Lloyd, who made three hit albums as half of Foster & Lloyd and played alongside Young in the Sky Kings supergroup, brings a hoppy accessibility à la Beatles and Big Star to Cimarron 615. “It’s very much a democracy,” he said. “I don’t see anybody stepping out in some sort of star role. It’s a showcase for the songs.”
With vast experience in their intriguing mélange of styles at the very highest levels, authentically creating these diverse yet consistently sublime sounds is simply in Cimarron 615’s blood. “It’s almost a motor response,” offered Hampton, a recurring “semi-permanent special guest” of the Marshall Tucker Band who joined Poco in 2020. “Everybody’s got a level of familiarity with one another … a level of instinct.”
Brand New Distance may spawn as many as five singles, among them album opener “High Lonesome Stranger,” with its instantly evocative bluegrass harmonies and gone-too-soon story inspired by Gram Parsons and Hank Williams. Click here to watch the official "High Lonesome Stranger" music video.
The mandolin driven “Try Again” could be an update on the classic Poco sound that also channels a more contemporary/poppy REM influence. Meanwhile, the brooding “Cain’s Blood” wrestles with the duality of human nature – good vs. evil; dark vs. light – against an ominously tribal, minimalist groove.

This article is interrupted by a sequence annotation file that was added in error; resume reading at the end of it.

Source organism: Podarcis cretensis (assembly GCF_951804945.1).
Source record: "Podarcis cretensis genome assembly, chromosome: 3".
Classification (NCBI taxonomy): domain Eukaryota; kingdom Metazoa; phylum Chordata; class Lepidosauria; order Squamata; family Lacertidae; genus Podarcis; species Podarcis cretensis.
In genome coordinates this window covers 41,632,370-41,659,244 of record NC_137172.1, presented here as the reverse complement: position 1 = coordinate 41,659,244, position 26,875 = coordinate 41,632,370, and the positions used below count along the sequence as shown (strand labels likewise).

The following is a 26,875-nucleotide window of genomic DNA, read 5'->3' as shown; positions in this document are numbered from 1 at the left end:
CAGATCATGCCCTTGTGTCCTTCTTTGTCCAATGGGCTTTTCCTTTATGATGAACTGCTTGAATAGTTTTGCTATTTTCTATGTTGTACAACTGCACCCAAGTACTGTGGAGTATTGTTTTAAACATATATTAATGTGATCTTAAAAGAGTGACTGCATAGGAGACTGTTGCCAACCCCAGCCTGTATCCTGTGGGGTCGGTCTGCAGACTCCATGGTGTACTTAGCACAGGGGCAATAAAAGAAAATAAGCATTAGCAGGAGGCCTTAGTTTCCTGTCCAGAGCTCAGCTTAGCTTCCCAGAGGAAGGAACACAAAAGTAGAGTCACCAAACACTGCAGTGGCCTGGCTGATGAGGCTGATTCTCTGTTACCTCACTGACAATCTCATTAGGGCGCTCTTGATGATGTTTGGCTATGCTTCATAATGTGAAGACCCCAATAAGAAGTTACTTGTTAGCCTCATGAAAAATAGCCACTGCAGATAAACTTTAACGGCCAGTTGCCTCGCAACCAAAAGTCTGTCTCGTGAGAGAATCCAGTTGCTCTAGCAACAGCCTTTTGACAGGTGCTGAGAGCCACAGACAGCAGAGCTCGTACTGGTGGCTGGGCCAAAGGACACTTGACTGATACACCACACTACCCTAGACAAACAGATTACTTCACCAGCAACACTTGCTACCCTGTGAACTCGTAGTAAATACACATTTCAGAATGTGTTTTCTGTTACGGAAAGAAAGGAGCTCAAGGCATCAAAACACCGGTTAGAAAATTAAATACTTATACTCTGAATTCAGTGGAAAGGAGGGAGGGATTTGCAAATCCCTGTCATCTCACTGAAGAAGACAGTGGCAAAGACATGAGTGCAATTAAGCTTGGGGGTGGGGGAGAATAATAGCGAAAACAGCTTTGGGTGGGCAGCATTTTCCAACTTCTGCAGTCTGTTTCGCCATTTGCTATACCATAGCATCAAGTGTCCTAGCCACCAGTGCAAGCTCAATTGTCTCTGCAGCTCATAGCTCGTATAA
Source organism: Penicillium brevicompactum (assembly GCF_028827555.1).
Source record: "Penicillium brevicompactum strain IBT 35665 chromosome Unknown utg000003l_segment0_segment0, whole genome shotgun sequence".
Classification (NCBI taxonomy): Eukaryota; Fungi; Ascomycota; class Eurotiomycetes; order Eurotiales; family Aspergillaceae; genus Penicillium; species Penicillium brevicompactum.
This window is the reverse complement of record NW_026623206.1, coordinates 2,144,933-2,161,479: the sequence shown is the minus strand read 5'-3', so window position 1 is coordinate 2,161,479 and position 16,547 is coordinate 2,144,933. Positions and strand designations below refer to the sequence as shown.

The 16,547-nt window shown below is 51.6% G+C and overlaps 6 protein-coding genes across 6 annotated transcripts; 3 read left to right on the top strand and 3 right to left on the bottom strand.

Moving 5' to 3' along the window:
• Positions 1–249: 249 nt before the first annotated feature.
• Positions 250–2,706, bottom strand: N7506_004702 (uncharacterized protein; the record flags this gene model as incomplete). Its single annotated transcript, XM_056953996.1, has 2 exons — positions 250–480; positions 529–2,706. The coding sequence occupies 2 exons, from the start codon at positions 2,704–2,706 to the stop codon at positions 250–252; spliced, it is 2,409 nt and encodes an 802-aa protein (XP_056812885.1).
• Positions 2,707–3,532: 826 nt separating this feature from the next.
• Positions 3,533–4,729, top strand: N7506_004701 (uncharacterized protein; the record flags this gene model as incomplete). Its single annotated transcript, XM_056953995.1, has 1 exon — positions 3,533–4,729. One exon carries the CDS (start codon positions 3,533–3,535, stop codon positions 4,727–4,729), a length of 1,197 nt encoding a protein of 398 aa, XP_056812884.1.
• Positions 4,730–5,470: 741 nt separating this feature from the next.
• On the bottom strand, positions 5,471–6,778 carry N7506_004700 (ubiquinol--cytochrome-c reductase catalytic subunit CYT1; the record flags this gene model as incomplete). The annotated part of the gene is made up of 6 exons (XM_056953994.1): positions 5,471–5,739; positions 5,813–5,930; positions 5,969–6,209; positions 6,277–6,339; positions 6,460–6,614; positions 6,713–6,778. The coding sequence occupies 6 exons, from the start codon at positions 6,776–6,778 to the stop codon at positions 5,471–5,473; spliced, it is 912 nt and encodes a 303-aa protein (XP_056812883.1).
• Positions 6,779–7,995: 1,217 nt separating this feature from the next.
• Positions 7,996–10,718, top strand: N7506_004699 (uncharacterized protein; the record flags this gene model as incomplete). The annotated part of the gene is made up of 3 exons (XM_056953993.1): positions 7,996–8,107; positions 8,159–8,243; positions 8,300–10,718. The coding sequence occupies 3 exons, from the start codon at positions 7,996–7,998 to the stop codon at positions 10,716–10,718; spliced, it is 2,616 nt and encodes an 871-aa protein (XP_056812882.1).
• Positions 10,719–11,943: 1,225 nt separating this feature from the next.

“Full Bloom” is Lloyd’s upbeat, Byrds-esque love letter to the daughter he never had, while “High” is the song that the Grateful Dead’s “Uncle John’s Band” might be playing when gathered in the woods, transcending everyday troubles through escapist Cali country rock. Yet another standout is inspirational, dynamic album closer “City of Angels,” which details the thrills and doubts of a young musician moving to the big city to chase their dreams – a story common to the members of Cimarron 615 and allegoric to so many big life decisions.
Brand New Distance is available today, followed by a Rusty Young documentary also featuring the band later in the year, and an expanding lineup of live shows. Cimarron 615 recently performed at Austin’s South by Southwest conference/festival in March and are now touring coast to coast. “The places that people can go to hear this kind of music are dwindling,” noted Hampton. “I hope we can give those people a home.”
Expect a few favorites from Cimarron 615’s illustrious pasts as well as improvised surprises that only such dues-paid musicians can provide. But the focus will be on Brand New Distance. “This is all of our investment, personal investments. And I really look forward to sharing that,” said Sundrud. “We have all this experience and history to be able to bring something that feels good to the audience.”
In the meantime, Cimarron 615’s astoundingly filler-free Brand New Distance is their ultra-accomplished calling card as a singular new act with a charmingly old soul. It’s a record that lovingly ushers forward a country rock genre too often steeped in nostalgia, offering the tingling interpersonal dynamics and adventurous spirit that only new bands can capture.
“I hope that our unique voice will stand out,” Lonow concluded. “That everyone can enjoy the beauty of the songs, the beauty of the melodies and performances, and at the same time get something deeper from the lyrics and the substance of the songs.”